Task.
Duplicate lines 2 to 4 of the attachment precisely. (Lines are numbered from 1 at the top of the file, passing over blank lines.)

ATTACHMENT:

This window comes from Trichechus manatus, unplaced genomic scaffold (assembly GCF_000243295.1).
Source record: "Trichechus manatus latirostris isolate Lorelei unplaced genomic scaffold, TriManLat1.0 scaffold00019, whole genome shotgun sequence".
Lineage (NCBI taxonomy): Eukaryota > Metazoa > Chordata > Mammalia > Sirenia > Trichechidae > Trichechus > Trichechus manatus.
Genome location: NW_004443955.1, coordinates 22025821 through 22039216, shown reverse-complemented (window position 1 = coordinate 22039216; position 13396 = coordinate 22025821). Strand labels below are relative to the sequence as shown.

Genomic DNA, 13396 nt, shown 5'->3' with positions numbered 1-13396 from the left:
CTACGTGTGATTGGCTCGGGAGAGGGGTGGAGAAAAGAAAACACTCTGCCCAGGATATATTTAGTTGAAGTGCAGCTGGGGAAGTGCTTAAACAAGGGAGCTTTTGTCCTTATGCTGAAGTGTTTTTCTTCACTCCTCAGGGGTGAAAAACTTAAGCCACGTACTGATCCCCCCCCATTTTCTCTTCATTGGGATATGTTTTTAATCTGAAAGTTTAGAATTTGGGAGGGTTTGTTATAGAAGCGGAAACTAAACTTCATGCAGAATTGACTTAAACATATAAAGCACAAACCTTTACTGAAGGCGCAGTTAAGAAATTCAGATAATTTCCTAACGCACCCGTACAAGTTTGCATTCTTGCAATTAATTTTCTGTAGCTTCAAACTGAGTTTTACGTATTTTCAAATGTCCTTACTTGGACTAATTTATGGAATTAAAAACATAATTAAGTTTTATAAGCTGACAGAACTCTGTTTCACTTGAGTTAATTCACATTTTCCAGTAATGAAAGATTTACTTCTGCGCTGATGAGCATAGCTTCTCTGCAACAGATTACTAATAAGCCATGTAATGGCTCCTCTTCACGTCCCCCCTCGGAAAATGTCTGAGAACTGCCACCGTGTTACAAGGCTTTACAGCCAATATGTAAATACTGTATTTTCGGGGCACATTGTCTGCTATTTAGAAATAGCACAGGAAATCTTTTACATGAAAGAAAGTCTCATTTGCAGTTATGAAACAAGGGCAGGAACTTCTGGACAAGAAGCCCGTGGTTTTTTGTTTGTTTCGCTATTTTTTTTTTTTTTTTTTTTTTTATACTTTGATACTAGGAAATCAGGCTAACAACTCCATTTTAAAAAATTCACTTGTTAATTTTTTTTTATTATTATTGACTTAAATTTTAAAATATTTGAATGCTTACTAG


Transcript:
Source record: "Trichechus manatus latirostris isolate Lorelei unplaced genomic scaffold, TriManLat1.0 scaffold00019, whole genome shotgun sequence".
Lineage (NCBI taxonomy): Eukaryota > Metazoa > Chordata > Mammalia > Sirenia > Trichechidae > Trichechus > Trichechus manatus.
Genome location: NW_004443955.1, coordinates 22025821 through 22039216, shown reverse-complemented (window position 1 = coordinate 22039216; position 13396 = coordinate 22025821). Strand labels below are relative to the sequence as shown.